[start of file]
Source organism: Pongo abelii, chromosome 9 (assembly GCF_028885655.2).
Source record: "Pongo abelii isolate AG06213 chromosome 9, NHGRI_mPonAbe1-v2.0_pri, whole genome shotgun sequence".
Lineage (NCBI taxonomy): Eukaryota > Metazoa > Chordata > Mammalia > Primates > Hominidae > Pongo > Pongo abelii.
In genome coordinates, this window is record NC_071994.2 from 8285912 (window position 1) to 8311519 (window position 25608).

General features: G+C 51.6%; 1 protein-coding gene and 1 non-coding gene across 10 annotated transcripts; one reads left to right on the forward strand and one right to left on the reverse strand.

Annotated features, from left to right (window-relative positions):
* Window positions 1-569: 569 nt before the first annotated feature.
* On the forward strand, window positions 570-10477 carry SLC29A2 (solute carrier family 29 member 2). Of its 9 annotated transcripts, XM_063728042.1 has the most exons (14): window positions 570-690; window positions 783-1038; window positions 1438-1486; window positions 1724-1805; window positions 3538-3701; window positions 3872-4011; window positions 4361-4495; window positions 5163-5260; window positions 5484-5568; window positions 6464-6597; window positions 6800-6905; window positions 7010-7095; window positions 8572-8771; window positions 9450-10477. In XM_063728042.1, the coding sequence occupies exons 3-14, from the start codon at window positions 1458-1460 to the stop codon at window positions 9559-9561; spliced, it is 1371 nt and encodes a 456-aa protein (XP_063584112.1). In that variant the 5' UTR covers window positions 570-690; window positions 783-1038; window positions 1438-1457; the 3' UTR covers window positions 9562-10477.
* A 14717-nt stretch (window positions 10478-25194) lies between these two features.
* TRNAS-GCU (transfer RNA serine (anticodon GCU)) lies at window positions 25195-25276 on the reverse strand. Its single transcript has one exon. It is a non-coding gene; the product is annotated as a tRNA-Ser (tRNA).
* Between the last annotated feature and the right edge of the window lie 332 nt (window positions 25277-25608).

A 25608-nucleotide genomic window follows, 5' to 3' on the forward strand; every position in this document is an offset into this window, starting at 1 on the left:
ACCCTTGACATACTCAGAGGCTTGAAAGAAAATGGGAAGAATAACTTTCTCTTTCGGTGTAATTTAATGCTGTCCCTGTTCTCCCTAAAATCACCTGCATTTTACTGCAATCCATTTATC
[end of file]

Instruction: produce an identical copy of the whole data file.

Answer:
Source organism: Pongo abelii, chromosome 9 (assembly GCF_028885655.2).
Source record: "Pongo abelii isolate AG06213 chromosome 9, NHGRI_mPonAbe1-v2.0_pri, whole genome shotgun sequence".
Lineage (NCBI taxonomy): Eukaryota > Metazoa > Chordata > Mammalia > Primates > Hominidae > Pongo > Pongo abelii.
In genome coordinates, this window is record NC_071994.2 from 8285912 (window position 1) to 8311519 (window position 25608).

General features: G+C 51.6%; 1 protein-coding gene and 1 non-coding gene across 10 annotated transcripts; one reads left to right on the forward strand and one right to left on the reverse strand.

Annotated features, from left to right (window-relative positions):
* Window positions 1-569: 569 nt before the first annotated feature.
* On the forward strand, window positions 570-10477 carry SLC29A2 (solute carrier family 29 member 2). Of its 9 annotated transcripts, XM_063728042.1 has the most exons (14): window positions 570-690; window positions 783-1038; window positions 1438-1486; window positions 1724-1805; window positions 3538-3701; window positions 3872-4011; window positions 4361-4495; window positions 5163-5260; window positions 5484-5568; window positions 6464-6597; window positions 6800-6905; window positions 7010-7095; window positions 8572-8771; window positions 9450-10477. In XM_063728042.1, the coding sequence occupies exons 3-14, from the start codon at window positions 1458-1460 to the stop codon at window positions 9559-9561; spliced, it is 1371 nt and encodes a 456-aa protein (XP_063584112.1). In that variant the 5' UTR covers window positions 570-690; window positions 783-1038; window positions 1438-1457; the 3' UTR covers window positions 9562-10477.
* A 14717-nt stretch (window positions 10478-25194) lies between these two features.
* TRNAS-GCU (transfer RNA serine (anticodon GCU)) lies at window positions 25195-25276 on the reverse strand. Its single transcript has one exon. It is a non-coding gene; the product is annotated as a tRNA-Ser (tRNA).
* Between the last annotated feature and the right edge of the window lie 332 nt (window positions 25277-25608).

A 25608-nucleotide genomic window follows, 5' to 3' on the forward strand; every position in this document is an offset into this window, starting at 1 on the left:
ACCCTTGACATACTCAGAGGCTTGAAAGAAAATGGGAAGAATAACTTTCTCTTTCGGTGTAATTTAATGCTGTCCCTGTTCTCCCTAAAATCACCTGCATTTTACTGCAATCCATTTATC